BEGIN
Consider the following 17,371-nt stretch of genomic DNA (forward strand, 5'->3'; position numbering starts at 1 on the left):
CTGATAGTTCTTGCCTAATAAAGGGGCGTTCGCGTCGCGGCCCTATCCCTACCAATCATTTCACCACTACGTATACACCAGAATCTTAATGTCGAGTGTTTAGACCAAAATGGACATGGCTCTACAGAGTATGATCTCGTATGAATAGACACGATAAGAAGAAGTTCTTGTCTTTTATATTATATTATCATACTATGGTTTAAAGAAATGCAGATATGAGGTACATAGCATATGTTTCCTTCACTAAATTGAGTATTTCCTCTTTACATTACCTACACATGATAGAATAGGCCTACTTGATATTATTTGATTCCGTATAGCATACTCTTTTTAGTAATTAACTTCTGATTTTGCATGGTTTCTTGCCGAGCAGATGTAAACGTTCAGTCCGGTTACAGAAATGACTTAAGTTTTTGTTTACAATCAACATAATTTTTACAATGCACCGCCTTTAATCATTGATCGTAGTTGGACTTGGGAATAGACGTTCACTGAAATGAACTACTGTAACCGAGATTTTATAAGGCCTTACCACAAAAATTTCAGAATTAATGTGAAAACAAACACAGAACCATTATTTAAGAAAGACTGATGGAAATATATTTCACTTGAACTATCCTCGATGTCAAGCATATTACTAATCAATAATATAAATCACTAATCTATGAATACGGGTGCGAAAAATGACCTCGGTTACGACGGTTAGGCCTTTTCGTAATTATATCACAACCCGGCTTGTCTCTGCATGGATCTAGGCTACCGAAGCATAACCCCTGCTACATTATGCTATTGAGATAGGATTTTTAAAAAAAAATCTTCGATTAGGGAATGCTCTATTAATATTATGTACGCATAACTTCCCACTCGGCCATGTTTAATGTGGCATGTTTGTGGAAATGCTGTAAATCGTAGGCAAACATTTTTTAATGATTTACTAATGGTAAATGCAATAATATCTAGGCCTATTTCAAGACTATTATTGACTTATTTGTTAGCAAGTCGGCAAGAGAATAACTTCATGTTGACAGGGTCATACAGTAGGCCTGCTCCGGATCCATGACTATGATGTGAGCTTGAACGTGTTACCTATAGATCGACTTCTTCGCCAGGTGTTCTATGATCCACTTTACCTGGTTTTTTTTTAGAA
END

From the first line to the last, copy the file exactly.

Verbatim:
Consider the following 17,371-nt stretch of genomic DNA (forward strand, 5'->3'; position numbering starts at 1 on the left):
CTGATAGTTCTTGCCTAATAAAGGGGCGTTCGCGTCGCGGCCCTATCCCTACCAATCATTTCACCACTACGTATACACCAGAATCTTAATGTCGAGTGTTTAGACCAAAATGGACATGGCTCTACAGAGTATGATCTCGTATGAATAGACACGATAAGAAGAAGTTCTTGTCTTTTATATTATATTATCATACTATGGTTTAAAGAAATGCAGATATGAGGTACATAGCATATGTTTCCTTCACTAAATTGAGTATTTCCTCTTTACATTACCTACACATGATAGAATAGGCCTACTTGATATTATTTGATTCCGTATAGCATACTCTTTTTAGTAATTAACTTCTGATTTTGCATGGTTTCTTGCCGAGCAGATGTAAACGTTCAGTCCGGTTACAGAAATGACTTAAGTTTTTGTTTACAATCAACATAATTTTTACAATGCACCGCCTTTAATCATTGATCGTAGTTGGACTTGGGAATAGACGTTCACTGAAATGAACTACTGTAACCGAGATTTTATAAGGCCTTACCACAAAAATTTCAGAATTAATGTGAAAACAAACACAGAACCATTATTTAAGAAAGACTGATGGAAATATATTTCACTTGAACTATCCTCGATGTCAAGCATATTACTAATCAATAATATAAATCACTAATCTATGAATACGGGTGCGAAAAATGACCTCGGTTACGACGGTTAGGCCTTTTCGTAATTATATCACAACCCGGCTTGTCTCTGCATGGATCTAGGCTACCGAAGCATAACCCCTGCTACATTATGCTATTGAGATAGGATTTTTAAAAAAAAATCTTCGATTAGGGAATGCTCTATTAATATTATGTACGCATAACTTCCCACTCGGCCATGTTTAATGTGGCATGTTTGTGGAAATGCTGTAAATCGTAGGCAAACATTTTTTAATGATTTACTAATGGTAAATGCAATAATATCTAGGCCTATTTCAAGACTATTATTGACTTATTTGTTAGCAAGTCGGCAAGAGAATAACTTCATGTTGACAGGGTCATACAGTAGGCCTGCTCCGGATCCATGACTATGATGTGAGCTTGAACGTGTTACCTATAGATCGACTTCTTCGCCAGGTGTTCTATGATCCACTTTACCTGGTTTTTTTTTAGAA